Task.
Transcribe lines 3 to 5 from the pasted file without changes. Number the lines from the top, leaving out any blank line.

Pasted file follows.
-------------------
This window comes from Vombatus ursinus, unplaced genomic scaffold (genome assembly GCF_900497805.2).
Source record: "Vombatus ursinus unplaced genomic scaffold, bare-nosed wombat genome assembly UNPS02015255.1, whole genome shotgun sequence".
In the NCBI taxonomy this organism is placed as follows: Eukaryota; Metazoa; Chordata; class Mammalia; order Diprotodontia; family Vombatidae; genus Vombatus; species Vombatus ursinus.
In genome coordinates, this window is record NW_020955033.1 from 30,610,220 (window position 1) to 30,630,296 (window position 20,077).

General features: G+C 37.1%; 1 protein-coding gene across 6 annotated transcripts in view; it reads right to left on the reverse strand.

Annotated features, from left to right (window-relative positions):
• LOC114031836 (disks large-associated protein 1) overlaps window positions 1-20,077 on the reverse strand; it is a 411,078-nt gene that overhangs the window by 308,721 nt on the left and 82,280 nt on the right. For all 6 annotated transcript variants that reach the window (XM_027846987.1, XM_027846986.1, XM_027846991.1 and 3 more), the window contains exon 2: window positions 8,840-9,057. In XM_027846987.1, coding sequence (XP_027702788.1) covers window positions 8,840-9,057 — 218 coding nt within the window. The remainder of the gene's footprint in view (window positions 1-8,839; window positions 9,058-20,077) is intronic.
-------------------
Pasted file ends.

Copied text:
In the NCBI taxonomy this organism is placed as follows: Eukaryota; Metazoa; Chordata; class Mammalia; order Diprotodontia; family Vombatidae; genus Vombatus; species Vombatus ursinus.
In genome coordinates, this window is record NW_020955033.1 from 30,610,220 (window position 1) to 30,630,296 (window position 20,077).

General features: G+C 37.1%; 1 protein-coding gene across 6 annotated transcripts in view; it reads right to left on the reverse strand.